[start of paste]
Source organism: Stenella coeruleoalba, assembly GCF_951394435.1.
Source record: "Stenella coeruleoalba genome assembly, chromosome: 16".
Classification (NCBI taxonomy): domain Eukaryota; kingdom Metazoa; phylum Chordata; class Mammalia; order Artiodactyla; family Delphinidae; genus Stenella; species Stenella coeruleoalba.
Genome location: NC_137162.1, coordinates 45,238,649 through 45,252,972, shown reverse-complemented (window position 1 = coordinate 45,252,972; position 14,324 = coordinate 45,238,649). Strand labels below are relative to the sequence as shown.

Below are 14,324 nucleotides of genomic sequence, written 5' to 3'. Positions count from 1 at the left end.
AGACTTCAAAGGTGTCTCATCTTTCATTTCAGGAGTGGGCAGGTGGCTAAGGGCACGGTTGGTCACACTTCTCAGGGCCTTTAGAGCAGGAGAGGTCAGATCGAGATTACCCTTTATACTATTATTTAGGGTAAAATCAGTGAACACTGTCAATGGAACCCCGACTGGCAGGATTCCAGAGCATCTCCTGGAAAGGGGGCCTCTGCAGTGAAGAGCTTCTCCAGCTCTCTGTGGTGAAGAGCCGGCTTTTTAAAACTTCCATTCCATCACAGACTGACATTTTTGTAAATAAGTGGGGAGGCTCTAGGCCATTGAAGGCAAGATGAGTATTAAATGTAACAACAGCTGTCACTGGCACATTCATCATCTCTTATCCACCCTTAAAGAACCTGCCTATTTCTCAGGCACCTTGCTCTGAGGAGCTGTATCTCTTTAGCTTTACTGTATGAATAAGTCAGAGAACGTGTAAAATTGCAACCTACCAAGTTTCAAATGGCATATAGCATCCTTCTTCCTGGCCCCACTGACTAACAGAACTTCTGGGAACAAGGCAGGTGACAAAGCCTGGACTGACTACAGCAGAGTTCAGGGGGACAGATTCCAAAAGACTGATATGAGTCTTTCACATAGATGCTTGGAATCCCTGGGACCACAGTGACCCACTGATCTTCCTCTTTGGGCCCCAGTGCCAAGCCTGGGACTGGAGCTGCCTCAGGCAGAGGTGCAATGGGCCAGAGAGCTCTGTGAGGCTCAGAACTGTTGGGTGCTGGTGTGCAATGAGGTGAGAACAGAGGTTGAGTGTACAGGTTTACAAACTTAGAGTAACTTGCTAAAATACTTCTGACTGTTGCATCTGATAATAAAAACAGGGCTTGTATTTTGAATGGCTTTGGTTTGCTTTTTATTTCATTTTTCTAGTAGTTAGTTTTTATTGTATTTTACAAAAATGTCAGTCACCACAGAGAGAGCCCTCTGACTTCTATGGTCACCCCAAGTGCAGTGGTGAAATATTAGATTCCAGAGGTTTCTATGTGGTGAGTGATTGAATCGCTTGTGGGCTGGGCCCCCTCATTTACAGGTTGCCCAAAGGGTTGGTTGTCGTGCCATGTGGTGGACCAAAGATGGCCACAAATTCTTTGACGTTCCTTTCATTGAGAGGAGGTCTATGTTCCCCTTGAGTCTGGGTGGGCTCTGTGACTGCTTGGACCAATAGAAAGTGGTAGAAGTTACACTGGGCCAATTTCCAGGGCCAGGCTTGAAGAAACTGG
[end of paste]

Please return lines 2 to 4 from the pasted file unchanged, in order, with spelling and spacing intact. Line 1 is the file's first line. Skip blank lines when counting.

Source record: "Stenella coeruleoalba genome assembly, chromosome: 16".
Classification (NCBI taxonomy): domain Eukaryota; kingdom Metazoa; phylum Chordata; class Mammalia; order Artiodactyla; family Delphinidae; genus Stenella; species Stenella coeruleoalba.
Genome location: NC_137162.1, coordinates 45,238,649 through 45,252,972, shown reverse-complemented (window position 1 = coordinate 45,252,972; position 14,324 = coordinate 45,238,649). Strand labels below are relative to the sequence as shown.